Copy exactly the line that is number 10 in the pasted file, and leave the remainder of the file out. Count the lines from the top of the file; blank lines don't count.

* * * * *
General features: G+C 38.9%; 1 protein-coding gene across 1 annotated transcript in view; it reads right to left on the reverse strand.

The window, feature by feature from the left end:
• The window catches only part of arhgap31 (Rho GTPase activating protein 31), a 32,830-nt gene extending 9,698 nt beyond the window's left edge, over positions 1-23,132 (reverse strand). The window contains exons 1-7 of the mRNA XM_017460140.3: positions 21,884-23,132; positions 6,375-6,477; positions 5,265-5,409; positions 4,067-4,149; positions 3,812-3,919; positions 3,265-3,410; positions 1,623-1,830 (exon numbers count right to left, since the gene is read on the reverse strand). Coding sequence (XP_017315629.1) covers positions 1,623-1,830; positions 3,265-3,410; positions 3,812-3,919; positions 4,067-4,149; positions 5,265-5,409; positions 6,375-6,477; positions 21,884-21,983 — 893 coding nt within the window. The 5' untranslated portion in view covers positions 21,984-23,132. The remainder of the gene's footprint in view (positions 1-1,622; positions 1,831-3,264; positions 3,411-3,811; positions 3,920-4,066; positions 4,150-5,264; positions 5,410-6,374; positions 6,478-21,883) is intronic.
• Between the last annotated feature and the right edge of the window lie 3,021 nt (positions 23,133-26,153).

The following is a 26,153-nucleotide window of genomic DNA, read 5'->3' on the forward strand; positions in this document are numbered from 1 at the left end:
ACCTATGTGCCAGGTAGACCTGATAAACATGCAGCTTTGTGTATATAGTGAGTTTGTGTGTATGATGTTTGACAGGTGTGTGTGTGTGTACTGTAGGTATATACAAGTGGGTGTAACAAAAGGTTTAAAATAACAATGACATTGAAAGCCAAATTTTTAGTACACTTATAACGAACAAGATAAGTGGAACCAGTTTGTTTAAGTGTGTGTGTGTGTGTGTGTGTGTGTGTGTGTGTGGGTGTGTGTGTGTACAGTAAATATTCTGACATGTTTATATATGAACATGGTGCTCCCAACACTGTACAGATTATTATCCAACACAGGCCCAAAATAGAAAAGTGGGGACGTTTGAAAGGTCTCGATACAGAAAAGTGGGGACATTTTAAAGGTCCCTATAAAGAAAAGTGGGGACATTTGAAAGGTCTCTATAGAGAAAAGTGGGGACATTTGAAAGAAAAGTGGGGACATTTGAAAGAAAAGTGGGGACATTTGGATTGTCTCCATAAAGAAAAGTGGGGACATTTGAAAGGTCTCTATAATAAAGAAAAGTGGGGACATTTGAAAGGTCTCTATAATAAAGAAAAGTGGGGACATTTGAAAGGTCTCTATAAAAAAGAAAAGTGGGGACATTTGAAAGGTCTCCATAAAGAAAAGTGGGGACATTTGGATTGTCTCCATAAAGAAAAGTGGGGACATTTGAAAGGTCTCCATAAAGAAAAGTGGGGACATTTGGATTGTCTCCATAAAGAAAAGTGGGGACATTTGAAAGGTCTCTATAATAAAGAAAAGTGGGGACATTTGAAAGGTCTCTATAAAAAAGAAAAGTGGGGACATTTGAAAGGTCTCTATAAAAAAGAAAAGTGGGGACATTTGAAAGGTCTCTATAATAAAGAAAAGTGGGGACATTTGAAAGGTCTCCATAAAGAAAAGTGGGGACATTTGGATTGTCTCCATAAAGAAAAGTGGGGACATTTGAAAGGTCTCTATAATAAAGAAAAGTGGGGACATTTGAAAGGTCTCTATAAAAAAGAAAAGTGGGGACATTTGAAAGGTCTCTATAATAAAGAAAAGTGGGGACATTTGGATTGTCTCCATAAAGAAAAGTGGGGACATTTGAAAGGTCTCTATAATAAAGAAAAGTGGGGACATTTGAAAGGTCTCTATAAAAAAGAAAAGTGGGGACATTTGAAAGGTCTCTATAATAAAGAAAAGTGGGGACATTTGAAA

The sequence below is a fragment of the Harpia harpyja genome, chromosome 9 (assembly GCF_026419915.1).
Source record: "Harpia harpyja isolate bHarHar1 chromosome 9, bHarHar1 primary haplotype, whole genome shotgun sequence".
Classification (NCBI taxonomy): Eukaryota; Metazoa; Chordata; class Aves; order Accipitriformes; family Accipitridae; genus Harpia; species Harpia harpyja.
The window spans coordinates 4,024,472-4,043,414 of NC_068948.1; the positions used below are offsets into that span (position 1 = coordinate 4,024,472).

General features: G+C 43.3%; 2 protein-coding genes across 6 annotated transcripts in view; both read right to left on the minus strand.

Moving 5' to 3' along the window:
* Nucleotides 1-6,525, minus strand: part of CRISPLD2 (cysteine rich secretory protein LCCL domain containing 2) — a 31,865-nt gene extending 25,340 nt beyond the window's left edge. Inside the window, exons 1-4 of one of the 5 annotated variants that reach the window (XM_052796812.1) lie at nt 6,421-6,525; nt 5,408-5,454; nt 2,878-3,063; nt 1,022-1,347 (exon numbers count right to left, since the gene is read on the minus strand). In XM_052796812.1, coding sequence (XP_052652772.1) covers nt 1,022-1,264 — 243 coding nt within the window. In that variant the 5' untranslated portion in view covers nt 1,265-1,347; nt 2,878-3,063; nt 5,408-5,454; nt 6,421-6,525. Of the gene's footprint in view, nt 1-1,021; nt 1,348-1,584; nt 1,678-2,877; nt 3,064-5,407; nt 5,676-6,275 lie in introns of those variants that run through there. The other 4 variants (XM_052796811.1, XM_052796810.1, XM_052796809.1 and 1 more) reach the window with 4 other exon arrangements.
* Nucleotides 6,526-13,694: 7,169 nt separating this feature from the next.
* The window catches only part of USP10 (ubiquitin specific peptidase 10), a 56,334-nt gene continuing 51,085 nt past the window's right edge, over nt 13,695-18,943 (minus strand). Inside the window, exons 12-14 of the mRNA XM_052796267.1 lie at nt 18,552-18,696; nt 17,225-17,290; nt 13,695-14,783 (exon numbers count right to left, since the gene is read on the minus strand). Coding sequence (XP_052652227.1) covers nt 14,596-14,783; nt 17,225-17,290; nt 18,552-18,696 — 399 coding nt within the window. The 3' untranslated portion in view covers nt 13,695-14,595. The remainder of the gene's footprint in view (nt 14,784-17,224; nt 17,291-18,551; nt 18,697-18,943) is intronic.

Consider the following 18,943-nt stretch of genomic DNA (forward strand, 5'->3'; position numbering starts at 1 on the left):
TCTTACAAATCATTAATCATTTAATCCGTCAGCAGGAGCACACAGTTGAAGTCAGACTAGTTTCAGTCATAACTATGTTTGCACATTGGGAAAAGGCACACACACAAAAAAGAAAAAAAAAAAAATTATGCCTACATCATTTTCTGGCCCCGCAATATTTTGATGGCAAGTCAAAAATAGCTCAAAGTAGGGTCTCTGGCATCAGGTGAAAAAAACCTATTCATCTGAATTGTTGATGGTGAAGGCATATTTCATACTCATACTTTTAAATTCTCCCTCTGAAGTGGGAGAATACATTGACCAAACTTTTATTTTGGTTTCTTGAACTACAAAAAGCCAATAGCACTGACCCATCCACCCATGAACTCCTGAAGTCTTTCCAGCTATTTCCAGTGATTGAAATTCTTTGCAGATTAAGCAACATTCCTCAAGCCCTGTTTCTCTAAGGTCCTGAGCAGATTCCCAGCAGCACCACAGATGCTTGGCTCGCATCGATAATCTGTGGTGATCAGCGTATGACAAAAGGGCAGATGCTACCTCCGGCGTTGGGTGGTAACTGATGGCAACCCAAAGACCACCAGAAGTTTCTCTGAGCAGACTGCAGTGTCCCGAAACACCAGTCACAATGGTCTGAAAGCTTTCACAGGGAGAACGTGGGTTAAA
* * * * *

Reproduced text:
The window spans coordinates 4,024,472-4,043,414 of NC_068948.1; the positions used below are offsets into that span (position 1 = coordinate 4,024,472).